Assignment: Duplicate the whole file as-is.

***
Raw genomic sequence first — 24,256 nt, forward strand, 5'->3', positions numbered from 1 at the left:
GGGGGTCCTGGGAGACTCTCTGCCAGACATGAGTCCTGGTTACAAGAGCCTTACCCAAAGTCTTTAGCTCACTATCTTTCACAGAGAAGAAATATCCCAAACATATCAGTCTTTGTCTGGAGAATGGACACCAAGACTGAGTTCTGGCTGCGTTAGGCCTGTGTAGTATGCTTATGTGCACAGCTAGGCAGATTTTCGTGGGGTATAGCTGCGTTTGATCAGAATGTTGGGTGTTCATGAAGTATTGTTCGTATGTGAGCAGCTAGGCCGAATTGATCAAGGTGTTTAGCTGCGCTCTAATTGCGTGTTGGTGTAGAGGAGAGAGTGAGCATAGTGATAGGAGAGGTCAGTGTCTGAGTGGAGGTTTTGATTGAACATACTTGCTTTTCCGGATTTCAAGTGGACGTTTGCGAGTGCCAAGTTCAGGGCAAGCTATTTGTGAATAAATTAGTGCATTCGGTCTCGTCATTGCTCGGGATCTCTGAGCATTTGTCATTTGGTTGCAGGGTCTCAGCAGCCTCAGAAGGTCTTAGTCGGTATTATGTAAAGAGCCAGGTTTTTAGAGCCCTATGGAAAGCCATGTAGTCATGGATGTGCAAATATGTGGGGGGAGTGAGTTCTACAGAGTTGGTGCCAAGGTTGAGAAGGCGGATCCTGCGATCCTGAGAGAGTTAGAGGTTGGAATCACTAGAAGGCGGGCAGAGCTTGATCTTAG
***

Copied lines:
Raw genomic sequence first — 24,256 nt, forward strand, 5'->3', positions numbered from 1 at the left:
GGGGGTCCTGGGAGACTCTCTGCCAGACATGAGTCCTGGTTACAAGAGCCTTACCCAAAGTCTTTAGCTCACTATCTTTCACAGAGAAGAAATATCCCAAACATATCAGTCTTTGTCTGGAGAATGGACACCAAGACTGAGTTCTGGCTGCGTTAGGCCTGTGTAGTATGCTTATGTGCACAGCTAGGCAGATTTTCGTGGGGTATAGCTGCGTTTGATCAGAATGTTGGGTGTTCATGAAGTATTGTTCGTATGTGAGCAGCTAGGCCGAATTGATCAAGGTGTTTAGCTGCGCTCTAATTGCGTGTTGGTGTAGAGGAGAGAGTGAGCATAGTGATAGGAGAGGTCAGTGTCTGAGTGGAGGTTTTGATTGAACATACTTGCTTTTCCGGATTTCAAGTGGACGTTTGCGAGTGCCAAGTTCAGGGCAAGCTATTTGTGAATAAATTAGTGCATTCGGTCTCGTCATTGCTCGGGATCTCTGAGCATTTGTCATTTGGTTGCAGGGTCTCAGCAGCCTCAGAAGGTCTTAGTCGGTATTATGTAAAGAGCCAGGTTTTTAGAGCCCTATGGAAAGCCATGTAGTCATGGATGTGCAAATATGTGGGGGGAGTGAGTTCTACAGAGTTGGTGCCAAGGTTGAGAAGGCGGATCCTGCGATCCTGAGAGAGTTAGAGGTTGGAATCACTAGAAGGCGGGCAGAGCTTGATCTTAG